The initial ambush disabled and set on fire the lead TCN vehicle, which effectively blocked the southbound lanes of ASR Detroit, stopping the convoy in the kill zone. The squad leader, Staff Sergeant Timothy Nein, directed the squad to move forward, traveling on the right shoulder and passing through the engagement area between the enemy and the convoy. Sergeant Hester directed her gunner to provide heavy volumes of MK 19 and M240B fires into the field where an overwhelming number of insurgents were executing a well coordinated ambush on the convoy.
Raven 42 elements were outnumbered five to one. Staff Sergeant Nein ordered the squad to flank the insurgents on their right side. The squad continued to come under heavy machine gun fire and rocket propelled grenade fire when Sergeant Hester stopped her vehicle, the middle vehicle, at a flanking position enfilading the trench line and the orchard field where over a dozen insurgents were engaging the squad and convoy. She then directed her gunner to focus fires in the trench line and the orchard field. Sergeant Hester dismounted and moved to what was thought to be the non-contact side of the vehicle. She ordered her gunner to continue to fire on the orchard field as she and her driver engaged insurgents in the orchard field with small arms. Sergeant Hester began engaging the insurgents with her M203 in order to suppress the heavy AIF fire. Sergeant Hester followed Staff Sergeant Nein to the right side berm and threw two well placed fragmentation grenades into the trench eliminating the AIF threat. Sergeant Hester and Staff Sergeant Nein went over the berm into the trench and began clearing the trench with their M4s. Sergeant Hester engaged and eliminated three AIF to her front with her M4. They then made their way to the front trench and cleared that as well. After clearing the front trench cease fire was called and she began securing the ambush site. The final result of the ambush was 27 AIF KIA (killed in action), 6 AIF WIA (wounded in action), and one AIF captured.”
The fire fight lasted about 45 minutes and every single Soldier in SGT Hester’s team survived that day.
By any definition, it was a major firefight — direct ground combat — exactly what women are NOT supposed to engage in, according to the Pentagon’s combat exclusion policy.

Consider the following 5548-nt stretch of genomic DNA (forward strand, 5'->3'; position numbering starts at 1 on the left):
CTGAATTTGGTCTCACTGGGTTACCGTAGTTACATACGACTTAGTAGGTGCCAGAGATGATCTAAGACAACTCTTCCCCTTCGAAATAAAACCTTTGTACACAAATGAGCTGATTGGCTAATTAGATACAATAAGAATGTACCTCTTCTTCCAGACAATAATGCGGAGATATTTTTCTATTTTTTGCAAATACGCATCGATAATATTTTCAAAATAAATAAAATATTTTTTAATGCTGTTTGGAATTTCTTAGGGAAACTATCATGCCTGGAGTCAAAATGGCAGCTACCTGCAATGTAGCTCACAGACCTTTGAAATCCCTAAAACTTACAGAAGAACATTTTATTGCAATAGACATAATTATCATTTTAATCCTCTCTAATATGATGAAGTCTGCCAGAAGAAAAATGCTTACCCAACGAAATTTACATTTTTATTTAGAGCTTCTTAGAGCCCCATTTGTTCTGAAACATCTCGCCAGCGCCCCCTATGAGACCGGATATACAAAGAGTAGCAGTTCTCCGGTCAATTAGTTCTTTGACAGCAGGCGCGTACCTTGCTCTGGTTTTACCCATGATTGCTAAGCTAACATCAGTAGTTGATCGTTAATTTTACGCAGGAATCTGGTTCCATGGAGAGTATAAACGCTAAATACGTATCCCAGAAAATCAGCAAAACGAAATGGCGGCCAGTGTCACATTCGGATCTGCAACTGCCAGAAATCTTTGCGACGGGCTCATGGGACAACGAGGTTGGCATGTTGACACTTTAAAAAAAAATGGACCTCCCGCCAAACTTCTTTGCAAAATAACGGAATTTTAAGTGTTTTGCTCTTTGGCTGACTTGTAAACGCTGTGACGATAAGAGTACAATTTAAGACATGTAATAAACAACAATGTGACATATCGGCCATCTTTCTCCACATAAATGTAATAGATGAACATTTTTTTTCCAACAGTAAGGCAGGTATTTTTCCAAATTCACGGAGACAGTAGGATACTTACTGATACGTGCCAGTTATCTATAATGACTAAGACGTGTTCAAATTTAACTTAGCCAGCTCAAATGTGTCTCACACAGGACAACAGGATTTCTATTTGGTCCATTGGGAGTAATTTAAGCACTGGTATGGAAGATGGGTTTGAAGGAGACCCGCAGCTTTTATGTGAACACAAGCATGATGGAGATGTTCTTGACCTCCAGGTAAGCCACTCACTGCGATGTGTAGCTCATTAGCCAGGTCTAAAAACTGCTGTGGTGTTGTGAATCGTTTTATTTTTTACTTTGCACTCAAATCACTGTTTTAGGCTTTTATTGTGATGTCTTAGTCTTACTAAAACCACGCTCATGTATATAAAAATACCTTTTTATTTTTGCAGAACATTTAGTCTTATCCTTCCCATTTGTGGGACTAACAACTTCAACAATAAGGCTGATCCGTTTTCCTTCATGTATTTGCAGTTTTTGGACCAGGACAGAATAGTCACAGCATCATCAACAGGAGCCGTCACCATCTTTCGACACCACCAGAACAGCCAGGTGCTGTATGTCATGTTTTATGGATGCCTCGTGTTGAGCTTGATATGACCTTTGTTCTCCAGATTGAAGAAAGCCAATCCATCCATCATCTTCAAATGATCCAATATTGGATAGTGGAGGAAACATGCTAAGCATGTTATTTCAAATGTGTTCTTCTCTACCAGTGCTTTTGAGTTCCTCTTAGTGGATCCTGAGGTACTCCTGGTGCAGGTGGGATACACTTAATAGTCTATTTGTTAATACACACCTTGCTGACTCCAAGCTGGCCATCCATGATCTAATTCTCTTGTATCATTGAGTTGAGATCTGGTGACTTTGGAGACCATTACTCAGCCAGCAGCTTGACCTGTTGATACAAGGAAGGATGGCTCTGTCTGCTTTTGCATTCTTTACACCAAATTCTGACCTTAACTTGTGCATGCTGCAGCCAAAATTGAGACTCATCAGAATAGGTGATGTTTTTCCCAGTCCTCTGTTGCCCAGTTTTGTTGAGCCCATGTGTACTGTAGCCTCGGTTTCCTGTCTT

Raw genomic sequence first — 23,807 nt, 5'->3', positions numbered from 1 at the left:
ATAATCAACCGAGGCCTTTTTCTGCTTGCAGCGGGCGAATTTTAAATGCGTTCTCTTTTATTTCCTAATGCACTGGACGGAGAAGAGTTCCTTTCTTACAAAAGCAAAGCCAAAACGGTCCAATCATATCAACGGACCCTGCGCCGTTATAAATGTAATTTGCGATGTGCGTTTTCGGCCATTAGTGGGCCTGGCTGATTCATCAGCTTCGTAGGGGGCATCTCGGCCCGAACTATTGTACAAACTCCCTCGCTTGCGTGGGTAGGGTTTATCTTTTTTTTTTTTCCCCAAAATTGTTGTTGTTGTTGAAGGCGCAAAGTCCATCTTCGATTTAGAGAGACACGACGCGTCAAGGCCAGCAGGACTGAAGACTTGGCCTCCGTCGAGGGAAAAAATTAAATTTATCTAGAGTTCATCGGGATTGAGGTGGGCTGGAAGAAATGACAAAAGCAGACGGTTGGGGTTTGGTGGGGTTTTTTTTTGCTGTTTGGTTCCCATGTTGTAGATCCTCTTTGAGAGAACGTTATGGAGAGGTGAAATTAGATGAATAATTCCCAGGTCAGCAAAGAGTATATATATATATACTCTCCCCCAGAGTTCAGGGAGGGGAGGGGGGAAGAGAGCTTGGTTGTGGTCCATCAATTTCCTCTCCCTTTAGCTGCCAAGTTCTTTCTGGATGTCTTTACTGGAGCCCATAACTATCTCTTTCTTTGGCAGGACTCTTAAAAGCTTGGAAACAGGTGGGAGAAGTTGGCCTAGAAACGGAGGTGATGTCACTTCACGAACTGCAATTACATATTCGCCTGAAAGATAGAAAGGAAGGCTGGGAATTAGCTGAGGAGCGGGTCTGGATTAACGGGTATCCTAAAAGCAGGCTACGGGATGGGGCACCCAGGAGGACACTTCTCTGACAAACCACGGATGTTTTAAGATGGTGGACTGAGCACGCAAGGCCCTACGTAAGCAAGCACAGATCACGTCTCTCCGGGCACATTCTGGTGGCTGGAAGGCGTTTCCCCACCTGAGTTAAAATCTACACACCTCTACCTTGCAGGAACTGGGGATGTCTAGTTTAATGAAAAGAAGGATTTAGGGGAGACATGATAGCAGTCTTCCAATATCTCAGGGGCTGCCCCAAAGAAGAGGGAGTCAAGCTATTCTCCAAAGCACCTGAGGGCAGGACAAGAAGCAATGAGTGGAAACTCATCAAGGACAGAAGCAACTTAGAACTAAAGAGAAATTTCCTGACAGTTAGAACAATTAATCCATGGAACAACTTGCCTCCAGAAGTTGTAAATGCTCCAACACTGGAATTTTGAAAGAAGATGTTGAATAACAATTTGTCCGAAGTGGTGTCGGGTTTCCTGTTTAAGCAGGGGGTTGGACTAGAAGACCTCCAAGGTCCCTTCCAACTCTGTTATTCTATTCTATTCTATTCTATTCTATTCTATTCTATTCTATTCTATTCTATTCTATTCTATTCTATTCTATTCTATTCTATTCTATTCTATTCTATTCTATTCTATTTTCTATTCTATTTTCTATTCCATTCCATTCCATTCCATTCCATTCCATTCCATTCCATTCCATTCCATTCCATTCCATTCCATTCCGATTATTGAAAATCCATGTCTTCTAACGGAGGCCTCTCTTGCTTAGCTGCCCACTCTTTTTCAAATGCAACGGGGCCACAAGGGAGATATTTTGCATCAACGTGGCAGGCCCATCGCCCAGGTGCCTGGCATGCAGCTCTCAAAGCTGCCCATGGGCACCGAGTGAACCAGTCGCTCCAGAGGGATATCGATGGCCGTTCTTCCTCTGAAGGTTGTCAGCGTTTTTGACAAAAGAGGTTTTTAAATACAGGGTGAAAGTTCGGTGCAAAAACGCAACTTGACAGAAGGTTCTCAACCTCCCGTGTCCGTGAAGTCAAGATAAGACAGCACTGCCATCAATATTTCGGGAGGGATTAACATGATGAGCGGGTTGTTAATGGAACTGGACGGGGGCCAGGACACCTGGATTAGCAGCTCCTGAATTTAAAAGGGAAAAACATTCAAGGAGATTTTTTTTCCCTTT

SSG Nein also received the Silver Star along with SGT Hester.
Like I said before, SGT Hester was the first woman to recieve the award since then — and up to that point, the only woman to get it for engaging in direct combat with the enemy.
When she returned home, SGT Hester continued to serve in the Kentucky National Guard and became a police officer at the Franklin Police Department in Tennessee in August 2006.
She left the service in 2009 to focus on her career. However, in 2010, Leigh joined the Tennessee National Guard while still working as a civilian police officer.
She also served as an instructor at the 117th Regional Training Institute Military Police School from 2012 to 2014. SSG (at this point) Hester was chosen to deploy to Afghanistan in 2014 for 18 months as a Cultural Support Team member. There she was promoted to SFC.
She also deployed to Saint Croix in response to Hurricane Maria in 2017.
Many of the stories documented how she did not want to be treated as a hero. She did her job and kept her team alive and that is all that mattered. However, she still continues to be honored for her bravery and valor in many interviews, concerts, and military events.
SFC Hester continues to serve in the Tennessee National Guard and is a Detective for the Franklin Police Department.
As a final note, there have only been 6 women who have ever received the Silver Star in US history.
- Ellen Ainsworth – Anzio Campaign, Italy WWII
- Mary Roberts – Anzio Campaign, Italy WWII